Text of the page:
Basement living room (Lighting+Outlet)

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  #1  
Old 04-09-13, 10:42 PM
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Basement living room (Lighting+Outlet)

I live in a very old home with a very dated electrical system that looks like it was thrown together willy-nilly. Multiple rooms are chained together on the same breaker and that often causes the breaker to trip. I assume it's like that because there are no more breaker positions left and they didn't want to replace the ancient main box.

I've framed a new room in the basement and am beginning the electrical work.

I don't want any more of the already strained breakers incorporated in the new room and the new room would require 3 more spaces for lighting and outlets. So I will be installing either a new main breaker or a breaker lug. The breaker lug may be better suited to me for convenience and cost.

I believe I require a double pole breaker to branch off the main breaker to the new lug. However I'm unsure what breakers in the current panel would be ideal for me to move into the new box in order to clear up the spaces required for that breaker. For example; Can I move the drier out of the main box, plug in the required breaker to sufficiently feed the new panel in it's place and then plug the displaced drier into the new panel, along with the other 3 breakers for the new room? I've heard it's not ideal to run a drier off a lug but I'd like to make sure it's not against code or unadvised.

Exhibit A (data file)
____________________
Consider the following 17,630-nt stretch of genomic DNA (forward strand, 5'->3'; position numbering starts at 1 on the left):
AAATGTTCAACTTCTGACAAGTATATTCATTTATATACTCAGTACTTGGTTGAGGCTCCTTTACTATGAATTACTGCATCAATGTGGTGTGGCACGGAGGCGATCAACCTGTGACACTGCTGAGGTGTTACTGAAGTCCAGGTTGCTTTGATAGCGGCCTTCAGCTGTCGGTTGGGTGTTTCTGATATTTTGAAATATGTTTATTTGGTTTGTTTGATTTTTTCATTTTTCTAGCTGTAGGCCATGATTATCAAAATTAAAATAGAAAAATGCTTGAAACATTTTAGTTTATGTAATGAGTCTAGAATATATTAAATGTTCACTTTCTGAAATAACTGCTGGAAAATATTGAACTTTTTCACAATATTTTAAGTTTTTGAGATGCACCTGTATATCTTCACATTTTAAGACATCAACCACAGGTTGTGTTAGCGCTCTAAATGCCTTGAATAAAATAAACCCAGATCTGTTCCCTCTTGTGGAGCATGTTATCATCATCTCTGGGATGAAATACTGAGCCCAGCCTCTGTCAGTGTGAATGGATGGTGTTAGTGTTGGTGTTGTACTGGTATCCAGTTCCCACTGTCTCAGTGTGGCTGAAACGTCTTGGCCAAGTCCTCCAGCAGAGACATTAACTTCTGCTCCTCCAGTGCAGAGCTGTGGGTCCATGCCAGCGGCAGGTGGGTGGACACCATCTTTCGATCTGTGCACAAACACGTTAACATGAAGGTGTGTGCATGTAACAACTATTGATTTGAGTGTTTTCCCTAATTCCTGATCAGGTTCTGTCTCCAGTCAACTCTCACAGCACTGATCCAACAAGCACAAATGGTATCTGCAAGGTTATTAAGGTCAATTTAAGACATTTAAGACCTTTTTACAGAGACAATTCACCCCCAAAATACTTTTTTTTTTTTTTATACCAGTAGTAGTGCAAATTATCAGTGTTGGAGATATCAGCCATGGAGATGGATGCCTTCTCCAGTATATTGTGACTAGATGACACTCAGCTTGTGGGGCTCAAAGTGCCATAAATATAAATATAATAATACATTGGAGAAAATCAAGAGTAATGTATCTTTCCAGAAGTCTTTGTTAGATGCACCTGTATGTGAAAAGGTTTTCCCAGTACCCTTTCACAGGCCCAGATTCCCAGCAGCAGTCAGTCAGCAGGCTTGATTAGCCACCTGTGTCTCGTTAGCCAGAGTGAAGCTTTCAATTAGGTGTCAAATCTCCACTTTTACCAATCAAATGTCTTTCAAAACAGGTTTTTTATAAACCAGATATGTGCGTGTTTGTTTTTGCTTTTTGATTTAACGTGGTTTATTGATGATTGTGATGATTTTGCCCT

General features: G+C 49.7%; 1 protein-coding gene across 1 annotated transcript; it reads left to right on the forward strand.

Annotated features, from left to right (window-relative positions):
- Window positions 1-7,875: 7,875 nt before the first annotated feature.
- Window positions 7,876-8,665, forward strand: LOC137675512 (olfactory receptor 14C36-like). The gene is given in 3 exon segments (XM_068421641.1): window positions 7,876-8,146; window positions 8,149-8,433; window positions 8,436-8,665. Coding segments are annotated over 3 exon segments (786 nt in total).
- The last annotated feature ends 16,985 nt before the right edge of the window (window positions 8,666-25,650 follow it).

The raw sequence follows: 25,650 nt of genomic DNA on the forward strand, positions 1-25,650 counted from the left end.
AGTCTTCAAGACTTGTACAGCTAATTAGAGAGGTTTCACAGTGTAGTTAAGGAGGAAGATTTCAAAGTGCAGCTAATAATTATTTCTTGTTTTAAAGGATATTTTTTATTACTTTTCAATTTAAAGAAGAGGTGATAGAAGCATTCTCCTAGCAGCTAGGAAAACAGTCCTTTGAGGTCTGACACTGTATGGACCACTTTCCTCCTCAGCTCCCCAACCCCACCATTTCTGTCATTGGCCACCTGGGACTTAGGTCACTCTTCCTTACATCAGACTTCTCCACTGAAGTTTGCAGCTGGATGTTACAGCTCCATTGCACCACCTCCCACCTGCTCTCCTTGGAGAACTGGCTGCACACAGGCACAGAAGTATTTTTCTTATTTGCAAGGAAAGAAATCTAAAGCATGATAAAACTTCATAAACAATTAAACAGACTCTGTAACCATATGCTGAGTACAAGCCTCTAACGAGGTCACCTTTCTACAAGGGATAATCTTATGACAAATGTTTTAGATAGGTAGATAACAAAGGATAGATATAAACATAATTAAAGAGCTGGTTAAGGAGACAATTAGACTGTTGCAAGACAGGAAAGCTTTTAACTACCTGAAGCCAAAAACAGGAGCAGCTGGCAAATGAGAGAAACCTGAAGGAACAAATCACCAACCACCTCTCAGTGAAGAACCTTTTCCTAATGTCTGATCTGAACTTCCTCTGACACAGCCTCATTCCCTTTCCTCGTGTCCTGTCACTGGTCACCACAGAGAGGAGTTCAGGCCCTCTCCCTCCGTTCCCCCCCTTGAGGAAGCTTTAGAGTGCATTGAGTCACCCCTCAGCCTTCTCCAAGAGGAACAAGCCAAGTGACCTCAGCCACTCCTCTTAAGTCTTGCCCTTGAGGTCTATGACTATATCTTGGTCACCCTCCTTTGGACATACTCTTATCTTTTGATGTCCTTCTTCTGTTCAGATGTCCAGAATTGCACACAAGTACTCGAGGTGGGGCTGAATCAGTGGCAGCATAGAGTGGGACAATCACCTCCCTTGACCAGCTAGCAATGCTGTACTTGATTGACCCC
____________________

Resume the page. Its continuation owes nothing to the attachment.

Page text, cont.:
(Potential loads in the new box; Washer [15A], Drier[30A], 3 Pot lights[~3A], 2 recessed lights [~2A], many electronics {51" Plasma, Modem, Router, 3 27" Screens, High end computer [10A], Speaker system}

Assuming a 100A breaker on the crazy high end to feed the lug, w/ 2gauge cable perhaps and maybe a 20A AFCI breaker would be best suited to such electronics for the room.

I don't really have an all to specific question or issue. It's just that it's my first time doing this and while I understand the associated risks and know how to wire junctions, lights and outlets, etc... I've never installed a lug before and would like to make sure it's done properly and safely.

Hopefully my picture can help illustrate the situation more clearly and if anyone has any tips and pointers that would be very much appreciated, thank you!